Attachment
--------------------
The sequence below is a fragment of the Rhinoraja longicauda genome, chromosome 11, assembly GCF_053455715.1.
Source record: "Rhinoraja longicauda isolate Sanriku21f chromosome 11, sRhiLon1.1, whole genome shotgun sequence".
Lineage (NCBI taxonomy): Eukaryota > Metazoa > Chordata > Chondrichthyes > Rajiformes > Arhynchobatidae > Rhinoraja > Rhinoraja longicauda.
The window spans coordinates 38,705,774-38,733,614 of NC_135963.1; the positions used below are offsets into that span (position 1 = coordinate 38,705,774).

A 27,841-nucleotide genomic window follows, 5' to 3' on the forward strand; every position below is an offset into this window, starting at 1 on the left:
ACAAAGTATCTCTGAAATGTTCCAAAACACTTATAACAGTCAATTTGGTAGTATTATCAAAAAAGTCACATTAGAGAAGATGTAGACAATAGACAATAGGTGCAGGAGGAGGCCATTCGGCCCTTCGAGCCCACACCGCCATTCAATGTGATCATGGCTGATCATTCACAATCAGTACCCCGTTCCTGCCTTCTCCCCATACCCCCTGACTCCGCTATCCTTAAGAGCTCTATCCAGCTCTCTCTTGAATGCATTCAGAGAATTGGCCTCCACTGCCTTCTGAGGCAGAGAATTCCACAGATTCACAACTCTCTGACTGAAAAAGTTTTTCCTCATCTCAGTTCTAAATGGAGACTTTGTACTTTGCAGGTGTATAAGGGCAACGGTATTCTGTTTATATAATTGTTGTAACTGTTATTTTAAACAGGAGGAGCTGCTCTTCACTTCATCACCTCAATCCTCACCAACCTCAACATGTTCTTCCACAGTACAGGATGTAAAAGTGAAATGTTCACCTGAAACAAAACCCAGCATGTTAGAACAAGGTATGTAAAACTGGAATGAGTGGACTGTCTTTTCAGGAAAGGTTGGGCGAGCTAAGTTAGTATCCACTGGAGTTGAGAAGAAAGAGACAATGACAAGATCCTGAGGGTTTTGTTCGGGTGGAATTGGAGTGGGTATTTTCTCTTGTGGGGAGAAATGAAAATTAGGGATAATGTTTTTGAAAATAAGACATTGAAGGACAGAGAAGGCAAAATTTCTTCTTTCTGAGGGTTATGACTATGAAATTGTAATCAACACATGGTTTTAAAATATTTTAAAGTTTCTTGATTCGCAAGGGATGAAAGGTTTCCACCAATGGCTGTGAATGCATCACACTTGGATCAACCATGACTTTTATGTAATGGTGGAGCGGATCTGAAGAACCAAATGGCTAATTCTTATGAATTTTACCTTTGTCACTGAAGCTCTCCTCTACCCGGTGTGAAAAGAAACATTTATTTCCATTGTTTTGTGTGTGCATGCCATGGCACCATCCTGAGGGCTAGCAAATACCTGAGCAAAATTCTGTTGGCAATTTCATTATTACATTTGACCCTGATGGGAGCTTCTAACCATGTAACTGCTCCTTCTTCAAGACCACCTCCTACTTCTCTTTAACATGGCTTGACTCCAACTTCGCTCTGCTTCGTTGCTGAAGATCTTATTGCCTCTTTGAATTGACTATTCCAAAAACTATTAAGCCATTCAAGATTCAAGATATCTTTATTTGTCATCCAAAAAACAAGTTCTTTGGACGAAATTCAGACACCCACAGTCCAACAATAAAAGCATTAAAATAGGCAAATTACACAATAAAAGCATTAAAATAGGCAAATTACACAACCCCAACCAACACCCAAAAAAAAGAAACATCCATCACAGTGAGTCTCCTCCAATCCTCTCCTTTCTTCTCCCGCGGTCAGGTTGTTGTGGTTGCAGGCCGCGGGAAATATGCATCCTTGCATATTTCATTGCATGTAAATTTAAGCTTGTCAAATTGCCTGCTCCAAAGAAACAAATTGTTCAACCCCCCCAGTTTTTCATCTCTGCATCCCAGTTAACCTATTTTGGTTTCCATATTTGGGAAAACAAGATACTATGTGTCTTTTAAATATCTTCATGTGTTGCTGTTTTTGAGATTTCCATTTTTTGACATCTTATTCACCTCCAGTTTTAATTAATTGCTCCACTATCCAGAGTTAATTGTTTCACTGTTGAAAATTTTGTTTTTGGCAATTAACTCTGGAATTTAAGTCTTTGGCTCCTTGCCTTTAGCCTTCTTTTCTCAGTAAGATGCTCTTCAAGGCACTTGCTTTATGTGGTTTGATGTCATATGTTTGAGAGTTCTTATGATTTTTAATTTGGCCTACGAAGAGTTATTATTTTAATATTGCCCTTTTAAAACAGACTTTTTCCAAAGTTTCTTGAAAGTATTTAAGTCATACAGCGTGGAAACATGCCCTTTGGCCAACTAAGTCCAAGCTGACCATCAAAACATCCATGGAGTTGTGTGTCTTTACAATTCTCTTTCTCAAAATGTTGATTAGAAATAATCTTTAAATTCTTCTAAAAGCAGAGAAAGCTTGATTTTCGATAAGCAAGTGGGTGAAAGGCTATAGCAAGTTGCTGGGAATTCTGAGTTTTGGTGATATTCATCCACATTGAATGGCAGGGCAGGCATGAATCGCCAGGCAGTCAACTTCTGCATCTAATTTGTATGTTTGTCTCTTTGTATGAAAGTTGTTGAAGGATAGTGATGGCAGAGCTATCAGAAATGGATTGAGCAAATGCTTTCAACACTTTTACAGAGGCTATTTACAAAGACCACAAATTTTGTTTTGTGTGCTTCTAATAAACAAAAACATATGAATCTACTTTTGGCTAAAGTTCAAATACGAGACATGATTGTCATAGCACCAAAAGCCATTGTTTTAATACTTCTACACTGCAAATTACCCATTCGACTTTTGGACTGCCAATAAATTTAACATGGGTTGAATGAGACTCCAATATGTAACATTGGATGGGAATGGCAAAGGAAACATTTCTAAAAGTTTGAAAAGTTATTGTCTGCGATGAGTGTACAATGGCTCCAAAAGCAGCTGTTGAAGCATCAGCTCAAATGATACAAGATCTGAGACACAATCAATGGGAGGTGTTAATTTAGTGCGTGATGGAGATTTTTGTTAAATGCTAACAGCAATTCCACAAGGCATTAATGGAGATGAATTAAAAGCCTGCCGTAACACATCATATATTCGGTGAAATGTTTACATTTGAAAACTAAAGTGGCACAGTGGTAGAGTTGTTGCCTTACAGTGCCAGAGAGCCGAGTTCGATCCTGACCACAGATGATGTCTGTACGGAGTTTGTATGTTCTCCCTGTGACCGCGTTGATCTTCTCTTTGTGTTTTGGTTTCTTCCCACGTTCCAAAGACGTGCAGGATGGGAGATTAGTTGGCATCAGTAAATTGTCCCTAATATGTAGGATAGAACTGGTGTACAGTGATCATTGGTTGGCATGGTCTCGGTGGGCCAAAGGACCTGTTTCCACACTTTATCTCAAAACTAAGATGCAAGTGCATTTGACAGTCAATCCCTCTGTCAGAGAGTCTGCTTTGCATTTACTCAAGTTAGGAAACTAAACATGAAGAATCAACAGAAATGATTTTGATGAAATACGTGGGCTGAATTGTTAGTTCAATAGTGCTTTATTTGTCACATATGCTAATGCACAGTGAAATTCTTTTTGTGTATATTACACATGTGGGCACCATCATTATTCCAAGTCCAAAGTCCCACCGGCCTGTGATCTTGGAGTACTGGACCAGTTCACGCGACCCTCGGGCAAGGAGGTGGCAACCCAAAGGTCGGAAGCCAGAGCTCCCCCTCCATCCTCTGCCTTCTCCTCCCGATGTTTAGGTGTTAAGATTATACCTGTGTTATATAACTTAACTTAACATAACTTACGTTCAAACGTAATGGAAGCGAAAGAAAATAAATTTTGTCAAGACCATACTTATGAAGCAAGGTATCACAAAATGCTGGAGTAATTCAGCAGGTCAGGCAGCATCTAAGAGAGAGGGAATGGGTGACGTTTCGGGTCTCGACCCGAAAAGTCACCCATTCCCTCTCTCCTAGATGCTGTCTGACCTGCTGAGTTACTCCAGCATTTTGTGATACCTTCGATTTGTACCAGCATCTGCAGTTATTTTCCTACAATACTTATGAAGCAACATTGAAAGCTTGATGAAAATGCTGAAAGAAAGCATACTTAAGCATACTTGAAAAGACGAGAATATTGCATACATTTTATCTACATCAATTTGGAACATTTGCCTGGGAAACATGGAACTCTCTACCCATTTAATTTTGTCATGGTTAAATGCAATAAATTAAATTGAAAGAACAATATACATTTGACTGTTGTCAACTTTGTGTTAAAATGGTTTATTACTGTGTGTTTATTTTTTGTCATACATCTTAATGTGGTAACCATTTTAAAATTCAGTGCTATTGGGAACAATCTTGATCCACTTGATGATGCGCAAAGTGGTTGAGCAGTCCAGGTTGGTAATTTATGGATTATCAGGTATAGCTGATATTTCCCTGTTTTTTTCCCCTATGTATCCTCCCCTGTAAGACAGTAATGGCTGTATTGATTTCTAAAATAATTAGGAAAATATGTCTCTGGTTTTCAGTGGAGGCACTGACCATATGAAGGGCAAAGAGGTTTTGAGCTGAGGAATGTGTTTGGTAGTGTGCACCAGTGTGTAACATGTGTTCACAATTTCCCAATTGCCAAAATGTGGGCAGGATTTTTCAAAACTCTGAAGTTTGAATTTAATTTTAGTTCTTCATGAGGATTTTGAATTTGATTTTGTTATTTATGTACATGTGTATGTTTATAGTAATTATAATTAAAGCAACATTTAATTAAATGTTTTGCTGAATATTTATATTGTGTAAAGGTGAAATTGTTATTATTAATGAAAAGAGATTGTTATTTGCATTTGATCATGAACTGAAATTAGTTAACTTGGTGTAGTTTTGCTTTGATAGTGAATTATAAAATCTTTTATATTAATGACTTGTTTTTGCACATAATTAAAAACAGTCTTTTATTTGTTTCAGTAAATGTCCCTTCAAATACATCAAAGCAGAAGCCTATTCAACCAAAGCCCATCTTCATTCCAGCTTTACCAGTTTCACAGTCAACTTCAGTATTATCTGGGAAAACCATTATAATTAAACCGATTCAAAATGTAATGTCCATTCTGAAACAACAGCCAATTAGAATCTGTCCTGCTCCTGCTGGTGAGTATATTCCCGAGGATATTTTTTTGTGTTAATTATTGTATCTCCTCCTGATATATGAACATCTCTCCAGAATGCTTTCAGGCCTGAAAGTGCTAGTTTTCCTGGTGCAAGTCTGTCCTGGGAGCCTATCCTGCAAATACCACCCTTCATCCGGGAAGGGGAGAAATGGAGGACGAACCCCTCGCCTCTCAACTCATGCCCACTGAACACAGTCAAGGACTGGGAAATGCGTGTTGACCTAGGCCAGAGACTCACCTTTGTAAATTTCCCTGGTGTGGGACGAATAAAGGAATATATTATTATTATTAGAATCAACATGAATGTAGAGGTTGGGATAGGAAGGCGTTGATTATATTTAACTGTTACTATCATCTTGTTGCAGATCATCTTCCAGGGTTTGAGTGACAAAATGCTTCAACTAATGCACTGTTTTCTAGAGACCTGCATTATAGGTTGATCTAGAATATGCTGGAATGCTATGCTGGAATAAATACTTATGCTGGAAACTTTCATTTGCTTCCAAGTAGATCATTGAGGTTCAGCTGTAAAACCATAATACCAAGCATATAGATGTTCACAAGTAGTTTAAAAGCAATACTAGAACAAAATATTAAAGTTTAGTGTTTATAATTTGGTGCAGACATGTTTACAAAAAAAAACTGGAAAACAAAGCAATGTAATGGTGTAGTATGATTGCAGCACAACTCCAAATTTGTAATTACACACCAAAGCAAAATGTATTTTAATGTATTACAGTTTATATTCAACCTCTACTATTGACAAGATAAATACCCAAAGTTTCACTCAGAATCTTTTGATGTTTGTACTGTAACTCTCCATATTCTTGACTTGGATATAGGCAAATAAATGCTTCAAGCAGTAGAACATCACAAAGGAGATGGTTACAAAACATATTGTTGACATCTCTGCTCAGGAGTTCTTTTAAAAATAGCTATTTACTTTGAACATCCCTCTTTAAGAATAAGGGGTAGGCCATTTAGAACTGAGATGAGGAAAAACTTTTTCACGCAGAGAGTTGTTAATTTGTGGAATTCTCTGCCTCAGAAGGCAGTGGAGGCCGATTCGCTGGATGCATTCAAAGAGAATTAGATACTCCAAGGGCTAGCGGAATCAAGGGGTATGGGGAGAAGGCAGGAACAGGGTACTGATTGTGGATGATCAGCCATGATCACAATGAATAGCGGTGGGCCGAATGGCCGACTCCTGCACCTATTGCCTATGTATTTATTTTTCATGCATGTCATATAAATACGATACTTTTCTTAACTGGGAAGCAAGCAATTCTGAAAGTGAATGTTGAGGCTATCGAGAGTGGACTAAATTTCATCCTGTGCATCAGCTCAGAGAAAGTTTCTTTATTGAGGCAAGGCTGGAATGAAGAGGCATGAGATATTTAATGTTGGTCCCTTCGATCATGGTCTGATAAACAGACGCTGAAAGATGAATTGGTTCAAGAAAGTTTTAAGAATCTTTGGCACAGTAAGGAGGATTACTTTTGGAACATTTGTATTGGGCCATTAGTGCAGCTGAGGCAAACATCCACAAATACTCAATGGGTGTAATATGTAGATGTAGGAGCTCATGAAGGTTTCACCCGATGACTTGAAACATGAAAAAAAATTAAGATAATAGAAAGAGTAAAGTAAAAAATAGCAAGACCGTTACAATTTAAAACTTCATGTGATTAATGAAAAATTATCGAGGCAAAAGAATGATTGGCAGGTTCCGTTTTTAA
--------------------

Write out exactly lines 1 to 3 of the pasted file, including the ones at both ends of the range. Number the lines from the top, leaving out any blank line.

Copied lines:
The sequence below is a fragment of the Rhinoraja longicauda genome, chromosome 11, assembly GCF_053455715.1.
Source record: "Rhinoraja longicauda isolate Sanriku21f chromosome 11, sRhiLon1.1, whole genome shotgun sequence".
Lineage (NCBI taxonomy): Eukaryota > Metazoa > Chordata > Chondrichthyes > Rajiformes > Arhynchobatidae > Rhinoraja > Rhinoraja longicauda.